quick search for restore partition table using testdisk, another result:
https://www.cgsecurity.org/wiki/TestDisk_Step_By_Step
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videoguy
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Re: error: no such device: c6891cc6-28c5-45a0-aa79-52967027bc7a. error: unknown filesystem. Entering rescue mode.

Post by videoguy »

I tried using Testdisk to find any lost partition tables on that Kingston E: drive but no luck. It only shows 1 partition, that being NTFS which is what windows uses. Interestingly, the Boot Repair Tool says that Syslinux is installed on the sdb volume.

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 => Windows 7/8/10/11/2012 is installed in the MBR of /dev/sda.
 => Syslinux MBR (5.00 and higher) is installed in the MBR of /dev/sdb.
 => Grub2 (v2.00) is installed in the MBR of /dev/sdc and looks at sector 1 of 
    the same hard drive for core.img. core.img is at this location and looks 
    for /boot/grub. It also embeds following components:
If I were to keep scanning all the volumes and found a deleted MBR, what would it look like? I've read that it should be 512 bytes. For future readers, these 2 documents were very helpful to understand a bit about partitions, file systems, booting, etc. https://access.redhat.com/documentation ... itions-x86https://www.freecodecamp.org/news/file- ... explained/ Being unable to access Windows 10 was a huge downer for me because I use it to edit videos and do my job. Future readers should know about a tool called Super Grub 2 Disk. It let me bypass...whatever exactly is keeping me from booting. I got access to windows and that takes a lot of pressure off me to take the time to figure this out.
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Re: error: no such device: c6891cc6-28c5-45a0-aa79-52967027bc7a. error: unknown filesystem. Entering rescue mode.

Post by zcot »

the Kingston is d in your output from the first post, and the boot repair info shows the same.

The drives can change at times depending on which first boot drive you have in order and how you're viewing the info, although generally are in motherboard connection order. If you're booting directly off a d drive then on that system d is considered a.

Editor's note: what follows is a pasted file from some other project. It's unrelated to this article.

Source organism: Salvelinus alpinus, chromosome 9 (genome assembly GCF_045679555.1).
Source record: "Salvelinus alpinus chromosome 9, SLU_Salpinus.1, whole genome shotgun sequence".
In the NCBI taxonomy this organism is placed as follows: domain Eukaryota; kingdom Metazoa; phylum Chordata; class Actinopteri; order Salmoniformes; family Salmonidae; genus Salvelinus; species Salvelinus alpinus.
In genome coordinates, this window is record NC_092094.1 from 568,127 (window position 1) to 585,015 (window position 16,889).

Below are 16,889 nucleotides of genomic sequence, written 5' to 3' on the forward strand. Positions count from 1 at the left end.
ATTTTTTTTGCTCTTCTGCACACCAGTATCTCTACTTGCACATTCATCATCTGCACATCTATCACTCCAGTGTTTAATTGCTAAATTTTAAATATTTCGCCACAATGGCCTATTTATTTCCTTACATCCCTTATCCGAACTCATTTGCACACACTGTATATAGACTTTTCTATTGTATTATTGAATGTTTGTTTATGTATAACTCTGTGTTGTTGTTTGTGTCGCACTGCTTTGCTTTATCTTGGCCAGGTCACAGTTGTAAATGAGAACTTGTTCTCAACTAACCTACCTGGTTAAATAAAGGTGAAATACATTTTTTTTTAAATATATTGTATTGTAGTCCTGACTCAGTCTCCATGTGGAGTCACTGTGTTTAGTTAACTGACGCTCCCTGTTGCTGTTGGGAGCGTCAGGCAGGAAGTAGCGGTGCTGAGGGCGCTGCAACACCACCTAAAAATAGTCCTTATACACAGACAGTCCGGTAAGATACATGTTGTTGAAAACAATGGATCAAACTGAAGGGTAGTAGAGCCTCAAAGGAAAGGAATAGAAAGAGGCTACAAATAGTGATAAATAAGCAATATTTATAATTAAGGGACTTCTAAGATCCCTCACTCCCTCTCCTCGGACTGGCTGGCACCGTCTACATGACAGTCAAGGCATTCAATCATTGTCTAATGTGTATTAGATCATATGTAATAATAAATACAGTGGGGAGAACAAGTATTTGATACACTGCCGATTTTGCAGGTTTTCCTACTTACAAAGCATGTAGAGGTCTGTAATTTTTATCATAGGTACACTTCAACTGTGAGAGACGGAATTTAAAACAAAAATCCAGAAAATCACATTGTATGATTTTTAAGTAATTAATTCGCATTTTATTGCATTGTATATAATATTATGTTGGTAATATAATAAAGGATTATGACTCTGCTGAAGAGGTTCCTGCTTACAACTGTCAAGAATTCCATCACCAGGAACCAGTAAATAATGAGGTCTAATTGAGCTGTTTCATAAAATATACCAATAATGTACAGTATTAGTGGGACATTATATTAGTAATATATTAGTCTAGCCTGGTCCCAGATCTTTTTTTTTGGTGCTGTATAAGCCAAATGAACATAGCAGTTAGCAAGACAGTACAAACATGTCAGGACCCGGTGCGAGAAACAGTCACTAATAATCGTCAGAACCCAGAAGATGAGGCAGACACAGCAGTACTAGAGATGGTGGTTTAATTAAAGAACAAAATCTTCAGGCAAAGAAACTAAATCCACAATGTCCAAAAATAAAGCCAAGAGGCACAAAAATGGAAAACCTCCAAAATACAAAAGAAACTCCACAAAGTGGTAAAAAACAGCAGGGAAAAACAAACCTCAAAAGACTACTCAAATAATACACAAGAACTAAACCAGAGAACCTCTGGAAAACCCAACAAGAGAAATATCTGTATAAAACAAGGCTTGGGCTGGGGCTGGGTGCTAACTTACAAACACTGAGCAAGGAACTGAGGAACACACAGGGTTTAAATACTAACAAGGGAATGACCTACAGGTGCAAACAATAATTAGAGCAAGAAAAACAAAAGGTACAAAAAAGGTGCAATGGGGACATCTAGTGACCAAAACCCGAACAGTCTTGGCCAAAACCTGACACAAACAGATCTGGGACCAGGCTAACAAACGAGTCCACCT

The MBR is a boot code and then a partition table. You only want the partition table. If you replaced the boot code that could mean a different issue, although that's not hard to overcome putting grub back in shape, but the preferred thing is just regain the partition table.

The previous info shows GRUB installed in multiple locations so it very well could be booting from c, but that would just mean that it then chainloads to the one on d.

If you install or have installed multiple linux systems and on different drives then updating grub will make them recognize each other and update their grub menu to include the other systems on any other locations.

What you want, is to be able to recover the partition table on that kinston drive. It doesn't matter if it's currently recognized as a b c d or whatever, you have to address that kingston and make sure you are focused on that one if you can get any success.
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Re: error: no such device: c6891cc6-28c5-45a0-aa79-52967027bc7a. error: unknown filesystem. Entering rescue mode.

Post by mikeflan »

Being unable to access Windows 10 was a huge downer for me because I use it to edit videos and do my job.
Consider making a full disk image of any disk (drive) you consider to be very important to you. If you have the disk space to store the image it is good insurance against failures. It might take a couple hours to restore it and restore recent backups, but it is a good option to have.